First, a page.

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    1. Yes, I so agree:-) So happy you liked it dear Kajal:-)

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  4. Interesting read. These are practical tips which can be adapted no matter where you are.
    Your love for your new home 'Mumbai' comes through naturally in this post too just like many of your previous posts.

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    1. Absolutely:-) Thanks for your kind words Vinodini:-)

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  5. Amazing post, Eli... Good tips too :)

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  6. Some very good tips there, Eli! I think the advice on focusing on what you do like instead of what you don't is an excellent one. I moved to US in Dec 1992 and lived there (studied, worked, lived) till July 2007. So I have some experience - in the opposite direction - of what it's like to make another country and culture your home (esp when it is so different from what you are used to). I cherish my memories of living/working/studying there, and made some real good life-long friends. I felt a strange pang in the heart when I was moving back to India....like leaving my home in a way (well, I was also leaving my husband behind who moved back a few months later after selling the house etc etc...) But it is strange, that new country does become "home" if we allow it to. My best years in the US however were when I was a PhD student - loved the university town, loved everything about the experience :) Ok, this comment is becoming a post in itself. But your post inspired me to share all this. Very good post, Eli, as always :) Hugs.

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    1. Aaahh, dear Beloo, - so happy you got inspired to share your own experiences - so enjoy to read about it! All so true - it becomes "home"... Thank you for your kind words:-) Big hugs back to you

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  7. Good tips, Eli. Glad to see you well settled in the country :)

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    1. Thank you so much dear Shailaja:-)

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  8. Great tips there, dear Eli. :) And they apply for travelers as well. When we travel, we are moving, albeit temporarily and sometimes, may be unconsciously, develop a fear of the unknown. Curiosity to open yourself up to a whole new world and new people is a great way to begin. I agree with all your points. After all, a positive mindset and a loving soul helps attract the right people in our life making it a happy one for us. No wonder, you have loved your new adopted city so much, Eli. :)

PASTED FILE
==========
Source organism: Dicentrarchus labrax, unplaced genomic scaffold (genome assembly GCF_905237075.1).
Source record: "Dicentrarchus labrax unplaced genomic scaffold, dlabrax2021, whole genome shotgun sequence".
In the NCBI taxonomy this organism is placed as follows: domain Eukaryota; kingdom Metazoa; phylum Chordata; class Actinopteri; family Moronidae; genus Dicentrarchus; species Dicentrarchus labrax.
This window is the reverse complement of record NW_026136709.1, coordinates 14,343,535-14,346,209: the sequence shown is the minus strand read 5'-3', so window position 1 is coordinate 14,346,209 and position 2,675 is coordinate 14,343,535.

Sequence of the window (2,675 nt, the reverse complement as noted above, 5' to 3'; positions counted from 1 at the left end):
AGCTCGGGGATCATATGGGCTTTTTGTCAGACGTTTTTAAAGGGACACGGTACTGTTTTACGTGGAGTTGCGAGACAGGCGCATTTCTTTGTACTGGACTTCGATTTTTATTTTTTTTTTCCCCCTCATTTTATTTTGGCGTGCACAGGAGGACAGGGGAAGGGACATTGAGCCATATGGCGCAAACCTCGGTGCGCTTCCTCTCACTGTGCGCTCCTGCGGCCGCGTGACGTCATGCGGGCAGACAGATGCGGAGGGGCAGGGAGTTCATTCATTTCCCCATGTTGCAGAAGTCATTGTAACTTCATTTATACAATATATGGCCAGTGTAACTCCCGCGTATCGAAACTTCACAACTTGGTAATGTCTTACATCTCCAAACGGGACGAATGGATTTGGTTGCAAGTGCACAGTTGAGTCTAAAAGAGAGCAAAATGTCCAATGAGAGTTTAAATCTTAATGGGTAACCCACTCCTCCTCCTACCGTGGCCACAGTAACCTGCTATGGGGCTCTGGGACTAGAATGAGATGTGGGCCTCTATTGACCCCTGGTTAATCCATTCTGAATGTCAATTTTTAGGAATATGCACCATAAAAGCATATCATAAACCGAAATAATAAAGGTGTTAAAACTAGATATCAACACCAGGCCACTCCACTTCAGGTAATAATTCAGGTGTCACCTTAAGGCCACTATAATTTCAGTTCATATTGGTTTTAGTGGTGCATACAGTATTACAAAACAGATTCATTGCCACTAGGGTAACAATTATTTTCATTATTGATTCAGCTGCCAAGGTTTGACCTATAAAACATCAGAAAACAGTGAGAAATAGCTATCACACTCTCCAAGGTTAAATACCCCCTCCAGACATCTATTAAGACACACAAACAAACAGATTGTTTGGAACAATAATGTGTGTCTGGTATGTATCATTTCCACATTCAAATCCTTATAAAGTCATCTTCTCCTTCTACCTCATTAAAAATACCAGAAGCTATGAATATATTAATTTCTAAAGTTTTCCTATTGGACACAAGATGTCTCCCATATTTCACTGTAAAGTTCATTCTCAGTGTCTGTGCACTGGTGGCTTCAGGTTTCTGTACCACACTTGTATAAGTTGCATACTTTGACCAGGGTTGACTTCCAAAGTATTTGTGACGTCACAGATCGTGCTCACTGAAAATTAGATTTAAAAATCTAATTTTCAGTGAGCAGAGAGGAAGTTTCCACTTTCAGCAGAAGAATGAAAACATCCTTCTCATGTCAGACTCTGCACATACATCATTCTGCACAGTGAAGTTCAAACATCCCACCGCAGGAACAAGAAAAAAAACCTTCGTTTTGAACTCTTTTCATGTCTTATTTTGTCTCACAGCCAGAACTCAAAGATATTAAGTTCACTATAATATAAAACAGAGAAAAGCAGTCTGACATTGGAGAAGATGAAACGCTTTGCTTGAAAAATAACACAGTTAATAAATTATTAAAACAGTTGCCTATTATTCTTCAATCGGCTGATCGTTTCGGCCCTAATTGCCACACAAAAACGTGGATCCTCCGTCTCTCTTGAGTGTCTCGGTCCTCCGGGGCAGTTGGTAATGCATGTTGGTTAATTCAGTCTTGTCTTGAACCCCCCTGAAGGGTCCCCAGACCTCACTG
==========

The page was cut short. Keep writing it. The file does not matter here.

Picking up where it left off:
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    1. Oh Arti... Thank you for sharing your thoughts... I so agree:-) Makes me very happy. Big hugs to you dear friend

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  9. Dearest Eli,
    Congrats to your working following gadget and I'm your new 'mature' # 21!
    Yes, we made that transition several time. First to the South of the USA which was not easy. Getting used to the language, the southern drawl, the supermarkets and trying to find your ingredients. That was very hard but indeed, meeting other expats proves invaluable and you get the best hints where to find certain things. We also became members of a Dutch club in Atlanta, meeting a few times per year and exchanging tips and knowledge. They have a monthly newsletter too, full with tips and advice. Our best help was a former, older neighbor from husband Pieter that had immigrated in the early 50s to Canada and on to the USA. She KNEW a lot and has helped me tremendously. Like a second Mom to me. She passed away in January last year...
    Moving to Italy was again quite an experience but if you work, through colleagues you already have contacts enough and this at least was within Europe and we could drive home by car in about 12 hours!